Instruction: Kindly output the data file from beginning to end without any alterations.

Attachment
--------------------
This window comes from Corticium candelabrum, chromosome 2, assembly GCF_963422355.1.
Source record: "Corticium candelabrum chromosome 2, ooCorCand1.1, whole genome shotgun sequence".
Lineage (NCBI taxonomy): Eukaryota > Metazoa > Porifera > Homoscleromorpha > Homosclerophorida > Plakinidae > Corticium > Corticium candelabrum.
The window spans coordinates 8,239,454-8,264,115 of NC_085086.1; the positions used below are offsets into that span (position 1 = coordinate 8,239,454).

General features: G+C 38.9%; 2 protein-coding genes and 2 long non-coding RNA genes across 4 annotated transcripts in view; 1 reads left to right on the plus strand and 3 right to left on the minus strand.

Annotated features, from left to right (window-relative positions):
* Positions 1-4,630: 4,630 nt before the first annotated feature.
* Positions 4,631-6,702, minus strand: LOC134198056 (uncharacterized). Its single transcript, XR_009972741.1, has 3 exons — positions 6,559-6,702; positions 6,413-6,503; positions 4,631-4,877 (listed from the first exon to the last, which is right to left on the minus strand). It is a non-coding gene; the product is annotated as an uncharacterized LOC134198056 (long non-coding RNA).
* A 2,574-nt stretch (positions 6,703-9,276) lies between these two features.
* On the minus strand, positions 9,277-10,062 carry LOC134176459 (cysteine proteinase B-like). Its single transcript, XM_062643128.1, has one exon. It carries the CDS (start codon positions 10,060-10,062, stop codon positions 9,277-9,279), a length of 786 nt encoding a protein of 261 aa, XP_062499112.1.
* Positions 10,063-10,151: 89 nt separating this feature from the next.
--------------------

This window comes from Corticium candelabrum, chromosome 2, assembly GCF_963422355.1.
Source record: "Corticium candelabrum chromosome 2, ooCorCand1.1, whole genome shotgun sequence".
Lineage (NCBI taxonomy): Eukaryota > Metazoa > Porifera > Homoscleromorpha > Homosclerophorida > Plakinidae > Corticium > Corticium candelabrum.
The window spans coordinates 8,239,454-8,264,115 of NC_085086.1; the positions used below are offsets into that span (position 1 = coordinate 8,239,454).

General features: G+C 38.9%; 2 protein-coding genes and 2 long non-coding RNA genes across 4 annotated transcripts in view; 1 reads left to right on the plus strand and 3 right to left on the minus strand.

Annotated features, from left to right (window-relative positions):
* Positions 1-4,630: 4,630 nt before the first annotated feature.
* Positions 4,631-6,702, minus strand: LOC134198056 (uncharacterized). Its single transcript, XR_009972741.1, has 3 exons — positions 6,559-6,702; positions 6,413-6,503; positions 4,631-4,877 (listed from the first exon to the last, which is right to left on the minus strand). It is a non-coding gene; the product is annotated as an uncharacterized LOC134198056 (long non-coding RNA).
* A 2,574-nt stretch (positions 6,703-9,276) lies between these two features.
* On the minus strand, positions 9,277-10,062 carry LOC134176459 (cysteine proteinase B-like). Its single transcript, XM_062643128.1, has one exon. It carries the CDS (start codon positions 10,060-10,062, stop codon positions 9,277-9,279), a length of 786 nt encoding a protein of 261 aa, XP_062499112.1.
* Positions 10,063-10,151: 89 nt separating this feature from the next.